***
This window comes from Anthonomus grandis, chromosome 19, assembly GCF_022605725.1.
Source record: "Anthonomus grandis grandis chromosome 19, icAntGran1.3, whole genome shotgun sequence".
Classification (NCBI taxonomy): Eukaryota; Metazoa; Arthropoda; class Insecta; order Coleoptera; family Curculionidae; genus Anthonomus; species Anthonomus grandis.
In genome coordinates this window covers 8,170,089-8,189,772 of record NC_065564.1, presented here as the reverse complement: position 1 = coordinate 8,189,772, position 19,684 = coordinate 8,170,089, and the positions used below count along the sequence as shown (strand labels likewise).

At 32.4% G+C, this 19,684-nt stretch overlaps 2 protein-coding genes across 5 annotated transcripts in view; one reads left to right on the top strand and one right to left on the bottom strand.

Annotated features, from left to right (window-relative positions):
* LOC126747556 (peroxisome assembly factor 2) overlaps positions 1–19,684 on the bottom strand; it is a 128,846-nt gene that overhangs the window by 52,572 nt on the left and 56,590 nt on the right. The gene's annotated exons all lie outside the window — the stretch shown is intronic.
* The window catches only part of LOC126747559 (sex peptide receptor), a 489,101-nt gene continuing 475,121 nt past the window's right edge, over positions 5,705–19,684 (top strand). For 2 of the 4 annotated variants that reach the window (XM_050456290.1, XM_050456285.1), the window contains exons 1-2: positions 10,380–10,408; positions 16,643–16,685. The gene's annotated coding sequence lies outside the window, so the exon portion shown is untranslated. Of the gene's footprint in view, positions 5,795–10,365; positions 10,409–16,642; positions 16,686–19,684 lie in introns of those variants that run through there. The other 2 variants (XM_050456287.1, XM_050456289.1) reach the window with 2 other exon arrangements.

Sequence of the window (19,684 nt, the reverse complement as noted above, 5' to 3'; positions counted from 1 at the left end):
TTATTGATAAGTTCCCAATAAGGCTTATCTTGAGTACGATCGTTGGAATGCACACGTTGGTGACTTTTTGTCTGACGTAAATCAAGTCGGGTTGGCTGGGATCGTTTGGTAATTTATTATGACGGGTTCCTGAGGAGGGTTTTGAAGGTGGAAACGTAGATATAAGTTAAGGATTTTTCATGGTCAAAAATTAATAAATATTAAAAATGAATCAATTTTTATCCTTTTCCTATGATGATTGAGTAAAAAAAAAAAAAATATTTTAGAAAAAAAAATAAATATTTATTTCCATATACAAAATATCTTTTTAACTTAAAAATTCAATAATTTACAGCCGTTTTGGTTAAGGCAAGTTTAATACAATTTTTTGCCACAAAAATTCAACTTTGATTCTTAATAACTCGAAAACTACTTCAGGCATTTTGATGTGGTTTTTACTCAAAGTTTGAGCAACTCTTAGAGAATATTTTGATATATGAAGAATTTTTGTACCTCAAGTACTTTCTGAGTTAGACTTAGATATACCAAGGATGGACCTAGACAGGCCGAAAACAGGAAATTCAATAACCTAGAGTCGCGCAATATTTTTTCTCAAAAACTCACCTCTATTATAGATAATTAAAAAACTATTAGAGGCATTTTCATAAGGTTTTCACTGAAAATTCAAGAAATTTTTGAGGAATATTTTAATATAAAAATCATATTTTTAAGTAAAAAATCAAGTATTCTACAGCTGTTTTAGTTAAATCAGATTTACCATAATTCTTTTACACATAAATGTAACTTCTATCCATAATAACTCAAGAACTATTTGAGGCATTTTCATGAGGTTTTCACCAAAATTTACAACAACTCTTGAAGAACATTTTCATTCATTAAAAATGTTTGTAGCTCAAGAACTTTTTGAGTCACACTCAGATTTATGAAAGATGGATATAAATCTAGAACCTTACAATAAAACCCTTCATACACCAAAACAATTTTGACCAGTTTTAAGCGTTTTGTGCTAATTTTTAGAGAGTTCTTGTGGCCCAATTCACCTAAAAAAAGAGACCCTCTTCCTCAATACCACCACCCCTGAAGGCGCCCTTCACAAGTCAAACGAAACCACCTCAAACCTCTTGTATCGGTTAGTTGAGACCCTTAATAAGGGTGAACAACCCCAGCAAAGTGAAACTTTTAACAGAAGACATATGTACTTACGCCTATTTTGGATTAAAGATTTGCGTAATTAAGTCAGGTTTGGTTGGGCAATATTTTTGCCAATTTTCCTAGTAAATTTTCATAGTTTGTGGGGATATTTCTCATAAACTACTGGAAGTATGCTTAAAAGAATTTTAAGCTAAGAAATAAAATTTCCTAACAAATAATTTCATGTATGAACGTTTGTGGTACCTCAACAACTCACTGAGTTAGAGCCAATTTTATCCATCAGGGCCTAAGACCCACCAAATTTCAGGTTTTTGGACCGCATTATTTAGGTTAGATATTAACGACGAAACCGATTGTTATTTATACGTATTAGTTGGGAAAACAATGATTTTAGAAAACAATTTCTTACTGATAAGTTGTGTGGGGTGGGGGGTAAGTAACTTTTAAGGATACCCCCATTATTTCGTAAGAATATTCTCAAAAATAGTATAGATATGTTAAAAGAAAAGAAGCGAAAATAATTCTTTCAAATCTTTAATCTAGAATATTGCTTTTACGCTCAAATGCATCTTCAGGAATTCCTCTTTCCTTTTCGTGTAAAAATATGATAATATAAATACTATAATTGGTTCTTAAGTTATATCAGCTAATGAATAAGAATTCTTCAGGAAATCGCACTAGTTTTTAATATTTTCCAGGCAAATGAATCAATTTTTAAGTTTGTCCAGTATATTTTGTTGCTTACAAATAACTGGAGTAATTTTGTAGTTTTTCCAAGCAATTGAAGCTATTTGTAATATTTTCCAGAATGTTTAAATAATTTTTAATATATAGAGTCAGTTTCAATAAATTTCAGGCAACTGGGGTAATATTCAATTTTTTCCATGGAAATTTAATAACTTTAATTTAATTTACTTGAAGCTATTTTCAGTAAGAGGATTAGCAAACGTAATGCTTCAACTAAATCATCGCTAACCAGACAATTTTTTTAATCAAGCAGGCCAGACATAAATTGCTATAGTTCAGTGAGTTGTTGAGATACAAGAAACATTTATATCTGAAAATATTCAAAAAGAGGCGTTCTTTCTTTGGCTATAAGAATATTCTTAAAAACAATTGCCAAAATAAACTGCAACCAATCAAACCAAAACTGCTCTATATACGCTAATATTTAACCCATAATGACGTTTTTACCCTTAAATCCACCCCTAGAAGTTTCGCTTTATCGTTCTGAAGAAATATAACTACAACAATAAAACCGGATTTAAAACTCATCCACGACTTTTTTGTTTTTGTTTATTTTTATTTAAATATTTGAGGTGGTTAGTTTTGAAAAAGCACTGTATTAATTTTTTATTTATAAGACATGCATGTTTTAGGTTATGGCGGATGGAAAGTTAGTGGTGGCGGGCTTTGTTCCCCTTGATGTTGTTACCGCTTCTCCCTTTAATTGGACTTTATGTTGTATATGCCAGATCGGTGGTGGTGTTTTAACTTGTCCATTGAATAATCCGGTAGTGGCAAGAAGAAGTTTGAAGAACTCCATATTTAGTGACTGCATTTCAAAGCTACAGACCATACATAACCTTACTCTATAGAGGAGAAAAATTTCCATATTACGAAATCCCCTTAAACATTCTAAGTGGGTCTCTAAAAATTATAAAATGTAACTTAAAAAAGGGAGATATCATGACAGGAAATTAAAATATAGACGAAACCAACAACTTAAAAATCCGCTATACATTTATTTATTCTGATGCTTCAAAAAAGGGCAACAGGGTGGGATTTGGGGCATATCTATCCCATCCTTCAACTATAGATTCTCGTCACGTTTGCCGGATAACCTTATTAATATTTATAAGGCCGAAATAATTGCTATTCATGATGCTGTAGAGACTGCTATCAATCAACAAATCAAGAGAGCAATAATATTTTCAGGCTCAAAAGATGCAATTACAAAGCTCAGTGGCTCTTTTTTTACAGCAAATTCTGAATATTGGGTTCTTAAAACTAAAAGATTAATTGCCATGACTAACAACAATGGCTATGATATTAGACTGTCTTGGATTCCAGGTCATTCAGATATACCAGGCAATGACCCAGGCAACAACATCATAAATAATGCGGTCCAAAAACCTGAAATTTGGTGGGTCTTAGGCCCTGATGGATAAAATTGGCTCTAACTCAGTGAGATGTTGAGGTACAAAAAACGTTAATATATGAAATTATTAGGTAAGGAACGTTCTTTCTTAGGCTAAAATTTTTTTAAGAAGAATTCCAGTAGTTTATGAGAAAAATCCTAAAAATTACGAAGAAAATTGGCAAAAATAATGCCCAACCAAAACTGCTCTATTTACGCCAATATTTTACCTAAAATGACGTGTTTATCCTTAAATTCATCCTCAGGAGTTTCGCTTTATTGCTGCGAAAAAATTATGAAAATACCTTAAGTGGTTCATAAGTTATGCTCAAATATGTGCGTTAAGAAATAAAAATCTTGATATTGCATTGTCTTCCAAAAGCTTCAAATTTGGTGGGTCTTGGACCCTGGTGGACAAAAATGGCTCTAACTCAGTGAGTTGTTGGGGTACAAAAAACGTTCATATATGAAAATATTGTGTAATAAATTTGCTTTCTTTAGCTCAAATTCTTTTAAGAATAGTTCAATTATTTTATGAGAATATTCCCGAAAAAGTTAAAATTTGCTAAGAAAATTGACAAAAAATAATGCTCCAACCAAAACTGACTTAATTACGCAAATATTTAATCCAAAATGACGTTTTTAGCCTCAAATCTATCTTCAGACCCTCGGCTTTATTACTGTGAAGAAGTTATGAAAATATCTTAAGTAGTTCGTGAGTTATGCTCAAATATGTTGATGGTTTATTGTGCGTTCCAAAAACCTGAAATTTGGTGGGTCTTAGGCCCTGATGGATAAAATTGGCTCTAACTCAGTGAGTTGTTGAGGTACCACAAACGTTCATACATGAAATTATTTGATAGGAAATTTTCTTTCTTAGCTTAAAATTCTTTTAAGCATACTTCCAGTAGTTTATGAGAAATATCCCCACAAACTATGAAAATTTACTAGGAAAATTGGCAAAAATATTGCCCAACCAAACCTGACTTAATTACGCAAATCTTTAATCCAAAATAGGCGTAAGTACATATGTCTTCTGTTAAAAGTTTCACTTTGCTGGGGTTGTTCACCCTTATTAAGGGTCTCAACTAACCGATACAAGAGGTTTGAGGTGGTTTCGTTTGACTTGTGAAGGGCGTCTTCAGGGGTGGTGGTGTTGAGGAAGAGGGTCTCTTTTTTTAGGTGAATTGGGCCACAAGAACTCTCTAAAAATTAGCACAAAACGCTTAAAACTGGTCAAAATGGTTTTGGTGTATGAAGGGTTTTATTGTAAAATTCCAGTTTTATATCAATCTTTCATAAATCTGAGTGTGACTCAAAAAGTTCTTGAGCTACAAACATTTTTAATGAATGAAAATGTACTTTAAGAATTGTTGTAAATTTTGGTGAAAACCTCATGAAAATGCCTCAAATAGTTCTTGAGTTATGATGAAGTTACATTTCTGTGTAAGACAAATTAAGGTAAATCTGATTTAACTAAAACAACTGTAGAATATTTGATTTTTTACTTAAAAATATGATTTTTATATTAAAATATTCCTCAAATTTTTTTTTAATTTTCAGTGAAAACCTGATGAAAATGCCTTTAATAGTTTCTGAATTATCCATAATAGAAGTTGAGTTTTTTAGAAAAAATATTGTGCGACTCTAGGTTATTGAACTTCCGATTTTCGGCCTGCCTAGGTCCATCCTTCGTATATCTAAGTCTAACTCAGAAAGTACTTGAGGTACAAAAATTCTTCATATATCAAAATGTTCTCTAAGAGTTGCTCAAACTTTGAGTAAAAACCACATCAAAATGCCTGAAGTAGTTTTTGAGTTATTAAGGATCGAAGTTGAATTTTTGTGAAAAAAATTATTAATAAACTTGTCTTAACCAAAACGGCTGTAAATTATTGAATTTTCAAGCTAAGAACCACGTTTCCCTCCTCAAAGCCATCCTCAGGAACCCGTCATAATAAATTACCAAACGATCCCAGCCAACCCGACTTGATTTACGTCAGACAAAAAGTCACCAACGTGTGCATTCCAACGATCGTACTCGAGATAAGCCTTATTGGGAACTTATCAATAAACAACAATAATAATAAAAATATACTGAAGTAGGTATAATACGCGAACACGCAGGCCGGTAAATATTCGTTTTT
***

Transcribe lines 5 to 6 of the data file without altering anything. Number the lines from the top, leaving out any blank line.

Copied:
At 32.4% G+C, this 19,684-nt stretch overlaps 2 protein-coding genes across 5 annotated transcripts in view; one reads left to right on the top strand and one right to left on the bottom strand.

Annotated features, from left to right (window-relative positions):